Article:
Despite her murder conviction, Amanda Knox may never be extradited to Italy

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This story is based on a radio interview. Listen to the full interview.

Audio Transcript:

Carol Hills: I'm Caroll Hills, this is The World.
Amanda Knox said today that she'll never willingly go back to Italy. That's after yesterday's ruling by an Italian court, which found the 26-year old Seattle resident guilty of murder, and sentenced her to 28 years. Knox denies any involvement in the death of her British roommate, Meredith Kercher, in the Italian city of Perugia back in 2007. But twice now, Italian courts have ruled against Knox and her former Italian boyfriend. In between, a third verdict declared the pair not guilty.
Stefano Maffei is a lawyer and professor at the University of Parma, in Italy. He thinks Italian authorities will ask the US to extradite Knox once the appeals process is exhausted, but he doesn't think they'll succeed.

Stefano Maffei: If you want my opinion, my opinion is that Amanda Knox will eventually not be extradited. The reason is that the treaties between Italy and the United States, as is usual in a case of extradition, allows a component of a political assessment on the part of the authorities. Namely, I expect the US authorities to put forward a number of reasons based on the fairness of trial, so which will eventually not allowed the extradition of Amanda to Italy.

Hills: And if the US denies extradition in the case of Amanda Knox, could Italy retaliate by blocking the extradition of suspects back to the US from Italy?

Maffei: Well, yes, that would be certainly the typical political debate in situations like this one. And yes, you could retaliate in theory. Now whether I think that would happen, well, that's another story. Because it would have to do with the political relations between the country and the profile of the individual defendant concerned.

Hills: So, so far, Italy has never taken that step in any case?

Maffei: No, no. No, it would be rather difficult for Italy to take such a stand, given the relations with the US. While on the other hand, we are very much aware that the trial by jury system of the United States, gives to the Unites States leverage to argue that because there was no trial by jury, that alone is a good enough reason not to extradite.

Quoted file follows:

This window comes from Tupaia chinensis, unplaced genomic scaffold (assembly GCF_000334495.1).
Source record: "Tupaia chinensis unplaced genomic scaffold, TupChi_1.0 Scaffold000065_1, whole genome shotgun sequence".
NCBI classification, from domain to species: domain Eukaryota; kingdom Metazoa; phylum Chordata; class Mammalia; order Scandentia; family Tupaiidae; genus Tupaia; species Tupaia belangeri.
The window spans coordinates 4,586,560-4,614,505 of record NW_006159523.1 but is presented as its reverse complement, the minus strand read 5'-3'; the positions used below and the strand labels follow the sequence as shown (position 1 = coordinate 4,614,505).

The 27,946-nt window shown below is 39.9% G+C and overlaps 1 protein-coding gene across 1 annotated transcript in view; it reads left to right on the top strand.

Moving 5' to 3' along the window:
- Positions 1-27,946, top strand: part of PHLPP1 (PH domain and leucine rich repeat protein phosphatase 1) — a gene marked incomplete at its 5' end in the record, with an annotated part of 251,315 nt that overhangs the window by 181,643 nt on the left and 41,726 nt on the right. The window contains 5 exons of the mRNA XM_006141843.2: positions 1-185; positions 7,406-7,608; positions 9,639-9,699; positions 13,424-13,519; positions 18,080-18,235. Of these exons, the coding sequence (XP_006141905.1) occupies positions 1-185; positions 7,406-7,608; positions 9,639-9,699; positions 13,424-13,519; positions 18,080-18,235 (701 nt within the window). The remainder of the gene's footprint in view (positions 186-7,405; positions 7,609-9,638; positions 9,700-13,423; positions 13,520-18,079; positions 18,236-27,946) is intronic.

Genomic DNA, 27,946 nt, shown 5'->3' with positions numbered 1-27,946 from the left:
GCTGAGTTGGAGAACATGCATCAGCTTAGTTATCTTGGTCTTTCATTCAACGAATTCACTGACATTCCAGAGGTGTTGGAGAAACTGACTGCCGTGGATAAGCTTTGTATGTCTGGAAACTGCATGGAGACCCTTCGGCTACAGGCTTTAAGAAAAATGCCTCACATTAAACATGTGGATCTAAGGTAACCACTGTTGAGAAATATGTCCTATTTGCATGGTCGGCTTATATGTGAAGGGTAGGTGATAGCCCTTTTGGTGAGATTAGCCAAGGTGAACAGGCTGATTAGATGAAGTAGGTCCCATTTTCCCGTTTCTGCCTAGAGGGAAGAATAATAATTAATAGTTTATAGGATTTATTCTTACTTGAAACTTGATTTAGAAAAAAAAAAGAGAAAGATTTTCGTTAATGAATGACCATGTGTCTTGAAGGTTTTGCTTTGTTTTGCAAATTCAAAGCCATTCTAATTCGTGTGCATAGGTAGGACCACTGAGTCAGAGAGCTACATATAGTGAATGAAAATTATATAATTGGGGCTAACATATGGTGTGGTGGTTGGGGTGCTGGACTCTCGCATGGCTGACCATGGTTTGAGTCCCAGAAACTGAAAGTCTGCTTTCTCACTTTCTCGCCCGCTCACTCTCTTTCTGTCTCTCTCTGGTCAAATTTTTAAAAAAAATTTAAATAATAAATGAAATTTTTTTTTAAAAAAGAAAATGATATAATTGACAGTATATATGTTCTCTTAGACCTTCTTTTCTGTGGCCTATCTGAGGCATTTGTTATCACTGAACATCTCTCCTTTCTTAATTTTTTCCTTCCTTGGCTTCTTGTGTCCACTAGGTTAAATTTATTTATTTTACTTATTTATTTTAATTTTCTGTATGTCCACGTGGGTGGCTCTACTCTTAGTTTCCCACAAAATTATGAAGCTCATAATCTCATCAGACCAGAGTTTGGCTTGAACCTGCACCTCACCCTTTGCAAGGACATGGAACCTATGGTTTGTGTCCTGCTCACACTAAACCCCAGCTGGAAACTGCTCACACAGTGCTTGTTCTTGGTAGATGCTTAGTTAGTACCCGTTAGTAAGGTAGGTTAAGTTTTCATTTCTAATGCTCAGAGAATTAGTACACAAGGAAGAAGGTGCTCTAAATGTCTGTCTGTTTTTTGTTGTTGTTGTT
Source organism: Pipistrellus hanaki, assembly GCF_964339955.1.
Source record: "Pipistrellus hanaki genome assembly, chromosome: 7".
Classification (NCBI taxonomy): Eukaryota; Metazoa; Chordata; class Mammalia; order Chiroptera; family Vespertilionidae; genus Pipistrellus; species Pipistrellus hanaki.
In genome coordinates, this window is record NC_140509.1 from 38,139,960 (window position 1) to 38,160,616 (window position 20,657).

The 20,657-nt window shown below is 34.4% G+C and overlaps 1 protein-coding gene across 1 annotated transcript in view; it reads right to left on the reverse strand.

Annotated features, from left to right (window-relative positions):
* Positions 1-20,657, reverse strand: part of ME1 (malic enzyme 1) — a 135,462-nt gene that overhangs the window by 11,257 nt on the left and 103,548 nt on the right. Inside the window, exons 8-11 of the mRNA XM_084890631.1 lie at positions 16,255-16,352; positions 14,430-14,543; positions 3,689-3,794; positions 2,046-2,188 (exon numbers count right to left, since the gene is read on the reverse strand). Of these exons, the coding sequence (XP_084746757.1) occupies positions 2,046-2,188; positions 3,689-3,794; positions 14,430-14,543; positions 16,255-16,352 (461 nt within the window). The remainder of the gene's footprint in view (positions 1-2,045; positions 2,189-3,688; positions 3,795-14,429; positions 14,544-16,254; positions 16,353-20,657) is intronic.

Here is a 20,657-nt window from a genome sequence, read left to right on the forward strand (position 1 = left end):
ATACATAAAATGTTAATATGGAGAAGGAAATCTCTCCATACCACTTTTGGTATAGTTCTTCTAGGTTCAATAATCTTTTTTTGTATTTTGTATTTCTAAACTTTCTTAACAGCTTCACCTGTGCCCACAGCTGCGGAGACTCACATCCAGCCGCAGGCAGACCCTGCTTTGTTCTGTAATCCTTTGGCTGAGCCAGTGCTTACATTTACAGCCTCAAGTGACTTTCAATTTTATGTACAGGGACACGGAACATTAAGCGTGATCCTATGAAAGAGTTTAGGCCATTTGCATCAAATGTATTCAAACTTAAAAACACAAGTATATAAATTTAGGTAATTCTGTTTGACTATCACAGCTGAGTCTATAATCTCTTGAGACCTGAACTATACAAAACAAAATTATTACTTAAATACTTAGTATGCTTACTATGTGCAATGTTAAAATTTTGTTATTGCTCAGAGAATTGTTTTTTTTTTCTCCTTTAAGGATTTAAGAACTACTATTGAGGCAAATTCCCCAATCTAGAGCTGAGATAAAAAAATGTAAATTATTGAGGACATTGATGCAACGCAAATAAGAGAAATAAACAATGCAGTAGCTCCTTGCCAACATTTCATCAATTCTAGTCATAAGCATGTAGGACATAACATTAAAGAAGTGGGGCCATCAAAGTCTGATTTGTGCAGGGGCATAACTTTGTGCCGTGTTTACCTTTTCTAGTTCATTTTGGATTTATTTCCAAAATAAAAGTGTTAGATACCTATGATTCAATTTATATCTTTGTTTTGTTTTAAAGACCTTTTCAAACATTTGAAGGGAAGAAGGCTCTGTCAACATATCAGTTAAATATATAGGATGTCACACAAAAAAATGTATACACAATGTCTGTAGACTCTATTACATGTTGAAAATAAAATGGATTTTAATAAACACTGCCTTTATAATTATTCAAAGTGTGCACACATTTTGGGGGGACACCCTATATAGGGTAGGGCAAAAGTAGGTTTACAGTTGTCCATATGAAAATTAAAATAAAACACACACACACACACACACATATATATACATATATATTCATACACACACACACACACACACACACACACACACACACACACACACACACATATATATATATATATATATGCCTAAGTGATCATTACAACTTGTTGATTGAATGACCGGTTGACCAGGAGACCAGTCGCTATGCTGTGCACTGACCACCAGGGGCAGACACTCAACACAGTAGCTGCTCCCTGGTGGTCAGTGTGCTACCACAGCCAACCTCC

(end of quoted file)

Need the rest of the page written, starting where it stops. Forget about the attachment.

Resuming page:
Hills: Stefano, some Americans might sympathize with Amanda Knox, out of a lack of confidence in the Italian justice system. How do Italians feel about that perspective?

Maffei: I totally understand that opinion. The public opinion is often based on the media reporting of the case. So I don't blame the American public opinion for that stand. On the other hand, one should consider that yesterday's ruling simply confirmed the ruling of the first instance court, which was the court that heard the evidence, saw the witnesses, heard the stories, and assessed beyond reasonable doubt that the two defendants were guilty. Over 27 individual judges heard this case, in panel or individually, and they all consider the evidence to be beyond reasonable doubt. The only exception was the judgment of the Court of Appeal, the first judgment of the Court of Appeal, which was eventually quashed. My opinion is the decision yesterday was right, and grounded on reliable and solid evidence.

Hills: And what's the buzz in Italy about this case? Is this just a topic that's always on the minds of Italians?

Maffei: Yes, it was. Yesterday, of course, first news on all channels. And once again, the comment was justice was done, but it was done in the Italian way. Meaning, too late to be executed, and it's too late for us to execute the sentence against Amanda Knox.

Hills: Stefano Maffei is a law professor at the University of Parma in Italy. Thank you so much, Stefano.

Maffei: Thank you.